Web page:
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Liz Cheney Wants Pompeo To Deal With Erdogan ‘Thugs’ Who Took Part In 2017 Attacks

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Chuck Ross Investigative Reporter
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Rep. Liz Cheney is seeking assurances from Secretary of State Mike Pompeo that members of Turkish President Recep Tayyip Erdogan’s security detail who attacked peaceful protesters in Washington, D.C., in May 2017 will either not be allowed into the U.S. when he visits the White House this week, or will be expelled if they show up.

Members of Erdogan’s entourage attacked and injured at least 11 protesters outside of the Turkish ambassador’s residence on May 16, 2017. Erdogan was captured on video watching calmly as the attacks unfolded. He was also seen relaying instructions to a bodyguard who ordered the assault.

A grand jury in Washington indicted 15 members of Erdogan’s security detail, and four private citizens on Aug. 29, 2017. Charges against 11 of Erdogan’s bodyguards were dropped in February 2018, just a day before then-Secretary of State Rex Tillerson visited Turkey.

Cheney, the third-ranking Republican in Congress, wants to ensure that none of those charged in the attacks will accompany Erdogan when he visits the White House on Wednesday.

“The Erdogan regime’s use of violence against innocent civilians anywhere is inhumane, uncivilized, and unacceptable,” Cheney said in a letter to Pompeo, which was reported by the Washington Examiner. (RELATED: Video Emerges Of Erdogan Watching As His Goons Attack Peaceful Protesters)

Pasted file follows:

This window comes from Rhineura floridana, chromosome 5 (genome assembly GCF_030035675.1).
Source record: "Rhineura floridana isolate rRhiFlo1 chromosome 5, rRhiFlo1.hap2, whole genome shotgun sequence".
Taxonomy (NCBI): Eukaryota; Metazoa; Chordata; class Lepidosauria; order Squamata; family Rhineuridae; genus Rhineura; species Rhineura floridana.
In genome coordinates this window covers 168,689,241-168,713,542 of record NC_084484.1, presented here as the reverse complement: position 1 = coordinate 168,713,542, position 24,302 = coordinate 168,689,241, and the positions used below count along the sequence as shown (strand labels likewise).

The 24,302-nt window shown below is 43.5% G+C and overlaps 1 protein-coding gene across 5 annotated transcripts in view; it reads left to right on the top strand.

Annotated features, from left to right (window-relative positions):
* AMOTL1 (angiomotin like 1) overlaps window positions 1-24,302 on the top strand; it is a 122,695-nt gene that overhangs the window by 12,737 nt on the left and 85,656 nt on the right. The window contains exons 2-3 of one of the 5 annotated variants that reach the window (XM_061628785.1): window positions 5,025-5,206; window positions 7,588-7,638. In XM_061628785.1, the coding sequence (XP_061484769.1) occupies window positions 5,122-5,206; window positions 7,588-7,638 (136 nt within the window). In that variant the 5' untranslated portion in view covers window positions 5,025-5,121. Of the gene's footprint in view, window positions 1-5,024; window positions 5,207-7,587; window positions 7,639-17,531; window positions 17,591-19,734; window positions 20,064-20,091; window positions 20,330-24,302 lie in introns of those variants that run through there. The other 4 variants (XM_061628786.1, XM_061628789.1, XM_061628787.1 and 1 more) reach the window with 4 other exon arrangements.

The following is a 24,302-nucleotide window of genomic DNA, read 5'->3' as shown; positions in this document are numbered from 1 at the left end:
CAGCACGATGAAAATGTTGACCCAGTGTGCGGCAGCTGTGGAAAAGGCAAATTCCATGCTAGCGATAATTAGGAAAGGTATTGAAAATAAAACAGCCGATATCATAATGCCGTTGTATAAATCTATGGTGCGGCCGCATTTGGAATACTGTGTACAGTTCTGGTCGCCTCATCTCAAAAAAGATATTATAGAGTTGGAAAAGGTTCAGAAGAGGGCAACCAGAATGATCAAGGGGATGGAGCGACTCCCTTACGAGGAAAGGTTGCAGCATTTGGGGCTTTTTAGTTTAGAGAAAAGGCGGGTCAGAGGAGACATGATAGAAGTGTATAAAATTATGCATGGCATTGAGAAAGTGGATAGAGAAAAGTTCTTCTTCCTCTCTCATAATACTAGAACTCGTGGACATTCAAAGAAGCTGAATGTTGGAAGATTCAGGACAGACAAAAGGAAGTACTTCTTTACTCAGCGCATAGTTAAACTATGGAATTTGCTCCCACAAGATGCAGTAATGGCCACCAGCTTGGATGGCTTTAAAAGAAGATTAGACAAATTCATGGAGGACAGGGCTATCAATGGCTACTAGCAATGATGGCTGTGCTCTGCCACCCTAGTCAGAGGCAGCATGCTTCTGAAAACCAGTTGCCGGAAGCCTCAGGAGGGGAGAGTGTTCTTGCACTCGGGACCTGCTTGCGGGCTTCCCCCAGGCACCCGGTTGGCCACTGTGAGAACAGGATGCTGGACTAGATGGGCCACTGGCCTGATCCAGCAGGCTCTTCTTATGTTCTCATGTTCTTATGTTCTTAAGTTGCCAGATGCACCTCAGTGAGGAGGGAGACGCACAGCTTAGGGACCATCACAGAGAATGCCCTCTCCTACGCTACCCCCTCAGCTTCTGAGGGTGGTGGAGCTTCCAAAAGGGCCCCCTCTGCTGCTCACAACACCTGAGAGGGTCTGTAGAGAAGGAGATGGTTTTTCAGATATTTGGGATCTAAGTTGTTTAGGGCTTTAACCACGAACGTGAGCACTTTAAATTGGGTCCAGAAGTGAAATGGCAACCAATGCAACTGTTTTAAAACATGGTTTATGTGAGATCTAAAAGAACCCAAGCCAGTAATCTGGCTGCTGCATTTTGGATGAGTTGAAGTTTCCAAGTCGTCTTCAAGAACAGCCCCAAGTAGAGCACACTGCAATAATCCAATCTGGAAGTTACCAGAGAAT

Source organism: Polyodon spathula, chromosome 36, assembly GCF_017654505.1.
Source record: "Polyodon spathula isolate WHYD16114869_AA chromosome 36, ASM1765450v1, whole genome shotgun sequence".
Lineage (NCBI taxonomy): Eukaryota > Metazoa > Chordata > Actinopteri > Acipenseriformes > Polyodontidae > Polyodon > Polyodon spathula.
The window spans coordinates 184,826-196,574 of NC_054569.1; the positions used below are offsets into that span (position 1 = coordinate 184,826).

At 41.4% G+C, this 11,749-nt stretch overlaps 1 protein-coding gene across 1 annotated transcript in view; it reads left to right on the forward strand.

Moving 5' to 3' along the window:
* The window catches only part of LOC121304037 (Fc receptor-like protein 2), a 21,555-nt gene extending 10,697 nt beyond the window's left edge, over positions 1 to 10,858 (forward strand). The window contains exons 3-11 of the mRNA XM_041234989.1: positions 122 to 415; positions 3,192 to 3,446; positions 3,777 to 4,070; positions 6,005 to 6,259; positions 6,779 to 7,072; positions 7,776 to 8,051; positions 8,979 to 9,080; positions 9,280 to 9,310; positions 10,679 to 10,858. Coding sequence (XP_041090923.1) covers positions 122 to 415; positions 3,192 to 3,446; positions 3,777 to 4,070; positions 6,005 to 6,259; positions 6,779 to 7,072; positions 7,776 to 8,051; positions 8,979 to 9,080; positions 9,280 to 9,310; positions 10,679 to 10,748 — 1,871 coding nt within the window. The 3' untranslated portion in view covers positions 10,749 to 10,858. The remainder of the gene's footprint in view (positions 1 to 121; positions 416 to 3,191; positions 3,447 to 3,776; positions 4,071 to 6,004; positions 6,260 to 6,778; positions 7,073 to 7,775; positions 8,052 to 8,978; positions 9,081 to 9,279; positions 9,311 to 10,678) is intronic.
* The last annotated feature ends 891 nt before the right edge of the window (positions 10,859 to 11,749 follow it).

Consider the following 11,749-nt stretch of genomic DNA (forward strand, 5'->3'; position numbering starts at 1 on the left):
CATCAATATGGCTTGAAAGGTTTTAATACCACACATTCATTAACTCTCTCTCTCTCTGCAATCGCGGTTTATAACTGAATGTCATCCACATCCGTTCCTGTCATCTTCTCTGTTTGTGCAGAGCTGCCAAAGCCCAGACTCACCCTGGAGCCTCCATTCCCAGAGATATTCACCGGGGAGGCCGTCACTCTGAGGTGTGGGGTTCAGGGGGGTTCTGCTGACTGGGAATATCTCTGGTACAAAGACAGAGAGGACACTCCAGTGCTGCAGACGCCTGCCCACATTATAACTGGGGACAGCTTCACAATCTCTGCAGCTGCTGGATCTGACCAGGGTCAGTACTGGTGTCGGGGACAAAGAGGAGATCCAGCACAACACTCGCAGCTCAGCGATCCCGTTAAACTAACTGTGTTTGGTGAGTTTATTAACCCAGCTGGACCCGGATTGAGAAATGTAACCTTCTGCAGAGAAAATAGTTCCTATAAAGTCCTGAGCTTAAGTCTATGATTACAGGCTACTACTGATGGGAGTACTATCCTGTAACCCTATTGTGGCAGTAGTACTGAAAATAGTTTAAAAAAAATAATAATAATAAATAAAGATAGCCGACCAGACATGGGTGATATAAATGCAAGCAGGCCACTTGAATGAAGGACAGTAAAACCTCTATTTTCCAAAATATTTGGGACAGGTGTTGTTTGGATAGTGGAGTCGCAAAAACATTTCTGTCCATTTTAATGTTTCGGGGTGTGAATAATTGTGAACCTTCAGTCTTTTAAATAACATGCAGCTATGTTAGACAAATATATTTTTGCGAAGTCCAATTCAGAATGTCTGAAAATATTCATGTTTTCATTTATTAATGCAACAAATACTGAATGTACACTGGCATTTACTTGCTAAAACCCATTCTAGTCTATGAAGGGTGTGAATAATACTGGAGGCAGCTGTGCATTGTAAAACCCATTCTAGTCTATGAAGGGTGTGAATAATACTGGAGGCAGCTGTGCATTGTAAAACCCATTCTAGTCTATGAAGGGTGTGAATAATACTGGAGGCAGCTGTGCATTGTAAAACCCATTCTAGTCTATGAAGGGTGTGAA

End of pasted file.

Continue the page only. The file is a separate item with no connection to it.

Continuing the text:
“The 2017 clashes were not the first time Erdogan’s thugs have used authoritarian tactics against American citizens while visiting the United States,” she added.

BRUSSELS, BELGIUM - JULY 11: U.S. President Donald Trump (L) and Turkish President Recep Tayyip Erdogan attend the opening ceremony at the 2018 NATO Summit at NATO headquarters on July 11, 2018 in Brussels, Belgium. Leaders from NATO member and partner states are meeting for a two-day summit, which is being overshadowed by strong demands by U.S. President Trump for most NATO member countries to spend more on defense. (Photo by Sean Gallup/Getty Images)

U.S. President Donald Trump (L) and Turkish President Recep Tayyip Erdogan attend the opening ceremony at the 2018 NATO Summit at NATO headquarters on July 11, 2018 in Brussels, Belgium. (Photo by Sean Gallup/Getty Images)

“If any of these people do arrive with President Erdogan, they will be immediately expelled from the United States,” Cheney wrote.

Trump invited Erdogan despite tensions over Turkey’s incursion last month into northern Syria.

In response to military strikes, the House passed a resolution recognizing the Ottoman empire’s genocide against Armenians in 1915. Erdogan threatened to cancel his stateside trip over the resolution, which the Turkish government has long opposed.

The Daily Caller identified two Turkish-American supporters of Erdogan’s who took part in the assault against the protesters, many of whom were Kurdish, Armenian, and Yazidi critics of the Turkish leader. The two private citizens, Eyup Yildirim and Sinan Narin, pleaded guilty to charges and were sentenced to one year in prison.

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